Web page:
UPDATE 1-Vietnam to relax tax refund rules hurting coffee exports-traders
* Move may help to restore exports during the new crop season
* Some exporters have been reluctant to strike deals because of VAT issues
* Record crop looms in Vietnam (Adds quotes, detail)
By Ho Binh Minh
HANOI, Oct 3 (Reuters) - Vietnam has pledged to relax procedures for tax refunds on exports of coffee, rubber and cocoa that have held up shipments due to delays processing rebate claims, two traders who attended a meeting on the issue said on Thursday.
Although the government did not back calls to scrap the 5-percent value added tax (VAT) to avoid hold ups linked to cases of fraudulent claims, the move may help to restore exports during the new crop season which started this month.
Government officials could not immediately be reached for comment.
Supply constraints in Vietnam have failed to set London robusta futures alight, suggesting the market is more concerned about the prospect of a record crop in the world's top producer of the variety mainly used in instant coffee.
"The worry is that there will be more pressure on prices during harvests," said Moelyono Soesilo, purchasing and marketing manager at Taman Delta Indonesia, who trades Vietnamese beans.
Vietnam is forecast to export 50,000-60,000 tonnes (0.83 million to 1.0 million bags) of coffee this month, the lowest since October 2011, traders said on Tuesday.
January-October coffee exports fell 22 percent from a year ago to $2.23 billion, government data show. [ID:nL3N0HG0BZ
But still, benchmark London robusta futures sank to a three-year low at $1,596 a tonne last Friday before recovering to around $1,660 on bargain hunting. Vietnam's 2013/14 crop is forecast to hit 25 million 60-kg bags in the season to September 2014, a Reuters poll shows.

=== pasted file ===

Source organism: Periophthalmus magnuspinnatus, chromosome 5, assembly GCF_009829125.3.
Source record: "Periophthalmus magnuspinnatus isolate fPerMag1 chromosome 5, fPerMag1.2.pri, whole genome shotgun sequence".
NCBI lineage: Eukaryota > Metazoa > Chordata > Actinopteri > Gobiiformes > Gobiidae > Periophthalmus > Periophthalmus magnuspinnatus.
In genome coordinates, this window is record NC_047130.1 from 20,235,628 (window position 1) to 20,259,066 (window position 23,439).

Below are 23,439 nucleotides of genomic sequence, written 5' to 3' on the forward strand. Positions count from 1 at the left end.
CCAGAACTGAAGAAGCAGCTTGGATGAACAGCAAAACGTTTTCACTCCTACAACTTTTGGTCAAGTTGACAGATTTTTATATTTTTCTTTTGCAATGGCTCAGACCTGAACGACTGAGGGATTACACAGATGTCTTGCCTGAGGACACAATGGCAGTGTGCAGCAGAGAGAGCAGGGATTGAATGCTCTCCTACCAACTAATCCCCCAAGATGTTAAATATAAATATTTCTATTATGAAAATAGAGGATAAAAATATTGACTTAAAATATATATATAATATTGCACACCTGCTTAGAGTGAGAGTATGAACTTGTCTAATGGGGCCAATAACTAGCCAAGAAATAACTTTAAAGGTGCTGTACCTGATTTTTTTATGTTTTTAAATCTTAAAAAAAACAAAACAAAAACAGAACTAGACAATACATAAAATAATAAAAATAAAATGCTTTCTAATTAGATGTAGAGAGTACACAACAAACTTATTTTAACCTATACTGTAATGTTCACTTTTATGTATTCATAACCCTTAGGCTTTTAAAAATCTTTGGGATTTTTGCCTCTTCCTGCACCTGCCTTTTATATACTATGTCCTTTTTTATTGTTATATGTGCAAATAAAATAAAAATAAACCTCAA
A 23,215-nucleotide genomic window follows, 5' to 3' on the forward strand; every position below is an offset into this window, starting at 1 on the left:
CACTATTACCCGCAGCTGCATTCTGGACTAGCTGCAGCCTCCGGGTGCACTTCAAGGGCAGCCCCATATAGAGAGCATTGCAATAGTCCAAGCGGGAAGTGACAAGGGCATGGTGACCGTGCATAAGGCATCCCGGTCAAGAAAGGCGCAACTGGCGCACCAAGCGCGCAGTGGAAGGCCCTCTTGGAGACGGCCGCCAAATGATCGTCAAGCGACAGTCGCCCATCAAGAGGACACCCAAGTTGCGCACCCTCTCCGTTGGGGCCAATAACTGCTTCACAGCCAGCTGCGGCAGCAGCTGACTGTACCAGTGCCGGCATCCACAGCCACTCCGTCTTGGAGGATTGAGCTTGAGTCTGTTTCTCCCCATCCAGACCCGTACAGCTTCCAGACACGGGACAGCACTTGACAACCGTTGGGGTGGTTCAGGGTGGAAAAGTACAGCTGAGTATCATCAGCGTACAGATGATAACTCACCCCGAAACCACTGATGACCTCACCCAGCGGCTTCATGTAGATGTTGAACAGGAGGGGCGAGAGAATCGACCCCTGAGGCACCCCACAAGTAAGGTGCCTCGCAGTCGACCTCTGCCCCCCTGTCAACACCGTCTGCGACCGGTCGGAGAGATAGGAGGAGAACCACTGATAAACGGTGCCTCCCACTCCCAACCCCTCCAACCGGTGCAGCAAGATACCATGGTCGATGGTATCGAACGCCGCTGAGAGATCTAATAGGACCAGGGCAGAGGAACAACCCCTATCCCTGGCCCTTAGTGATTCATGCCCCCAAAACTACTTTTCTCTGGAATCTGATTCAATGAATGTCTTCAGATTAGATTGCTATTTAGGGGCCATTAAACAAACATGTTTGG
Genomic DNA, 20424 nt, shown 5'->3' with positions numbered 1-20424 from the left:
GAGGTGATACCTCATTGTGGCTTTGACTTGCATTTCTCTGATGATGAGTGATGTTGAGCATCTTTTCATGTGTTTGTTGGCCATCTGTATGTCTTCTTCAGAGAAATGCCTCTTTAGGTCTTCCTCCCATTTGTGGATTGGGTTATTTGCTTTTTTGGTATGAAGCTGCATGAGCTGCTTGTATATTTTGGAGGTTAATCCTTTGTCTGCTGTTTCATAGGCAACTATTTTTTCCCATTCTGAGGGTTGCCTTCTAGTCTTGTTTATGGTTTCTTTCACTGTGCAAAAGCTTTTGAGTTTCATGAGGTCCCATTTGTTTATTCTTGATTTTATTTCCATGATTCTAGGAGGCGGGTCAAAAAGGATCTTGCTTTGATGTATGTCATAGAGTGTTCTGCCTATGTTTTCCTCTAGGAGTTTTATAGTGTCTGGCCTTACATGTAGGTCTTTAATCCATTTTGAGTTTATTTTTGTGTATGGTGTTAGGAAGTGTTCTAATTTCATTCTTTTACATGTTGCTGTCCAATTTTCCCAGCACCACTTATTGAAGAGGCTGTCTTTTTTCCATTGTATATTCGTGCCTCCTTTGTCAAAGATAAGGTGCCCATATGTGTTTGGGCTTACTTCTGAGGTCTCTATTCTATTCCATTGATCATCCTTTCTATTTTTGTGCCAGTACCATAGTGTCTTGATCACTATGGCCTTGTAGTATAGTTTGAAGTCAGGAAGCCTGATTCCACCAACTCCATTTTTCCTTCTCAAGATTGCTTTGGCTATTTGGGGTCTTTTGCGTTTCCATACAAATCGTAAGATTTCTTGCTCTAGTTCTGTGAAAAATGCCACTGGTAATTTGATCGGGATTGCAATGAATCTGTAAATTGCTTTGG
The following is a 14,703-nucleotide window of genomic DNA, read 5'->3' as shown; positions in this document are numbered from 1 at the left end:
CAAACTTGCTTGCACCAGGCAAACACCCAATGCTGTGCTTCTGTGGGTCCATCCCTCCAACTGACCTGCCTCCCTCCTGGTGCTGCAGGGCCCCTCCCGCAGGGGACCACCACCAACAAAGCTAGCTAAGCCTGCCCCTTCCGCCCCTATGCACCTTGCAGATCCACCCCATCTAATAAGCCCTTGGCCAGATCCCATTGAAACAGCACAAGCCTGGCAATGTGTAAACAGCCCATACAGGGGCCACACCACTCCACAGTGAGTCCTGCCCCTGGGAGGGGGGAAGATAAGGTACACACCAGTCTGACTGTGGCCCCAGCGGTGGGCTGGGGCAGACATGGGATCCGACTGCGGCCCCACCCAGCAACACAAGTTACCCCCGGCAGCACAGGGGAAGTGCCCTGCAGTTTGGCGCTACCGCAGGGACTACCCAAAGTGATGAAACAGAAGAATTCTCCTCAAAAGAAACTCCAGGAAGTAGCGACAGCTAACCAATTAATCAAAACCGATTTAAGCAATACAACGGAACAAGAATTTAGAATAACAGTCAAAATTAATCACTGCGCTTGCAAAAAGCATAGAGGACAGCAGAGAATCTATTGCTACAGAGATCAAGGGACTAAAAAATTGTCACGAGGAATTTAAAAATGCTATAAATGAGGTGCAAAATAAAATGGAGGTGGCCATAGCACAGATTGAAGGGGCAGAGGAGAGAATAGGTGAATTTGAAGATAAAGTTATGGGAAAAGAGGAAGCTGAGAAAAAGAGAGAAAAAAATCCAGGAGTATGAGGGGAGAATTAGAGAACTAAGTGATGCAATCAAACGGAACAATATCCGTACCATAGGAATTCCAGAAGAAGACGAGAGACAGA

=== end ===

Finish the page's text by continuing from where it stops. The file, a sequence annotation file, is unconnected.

Some exporters have been reluctant to strike deals because of loopholes in Vietnam's system governing VAT payments and refunds for exportable goods.
Beans from the new season are being offered at premiums of $20 to $30 a tonne to London futures, suggesting that both farmers and exporters are reluctant to trade. Last October, exporters sought to sell at discounts of $20 to $30.
Exporters are supposed to pay the value added tax when buying coffee beans from local suppliers and get a refund once exports are completed.
But any move to abolish the tax would also require the approval of the National Assembly, a lengthy process in Vietnam. At present protracted tax auditing can make it difficult for exporting firms to continue buying commodities.
Firms with no record of tax problems and sound assets could be allowed to get early refunds, one of the traders said.
Some small suppliers received the VAT refunds from exporters but did not pay to the state, making it difficult for the exporters to claim tax refunds.
"They have to decide how to deal with this VAT problem," said a dealer in Singapore, who trades robustas from Vietnam and Indonesia. "Exporters don't want to buy beans from Vietnam because they are not sure if they can get the VAT back." (Writing and additional reporting by Lewa Pardomuan in Singapore; Editing by Ed Davies)
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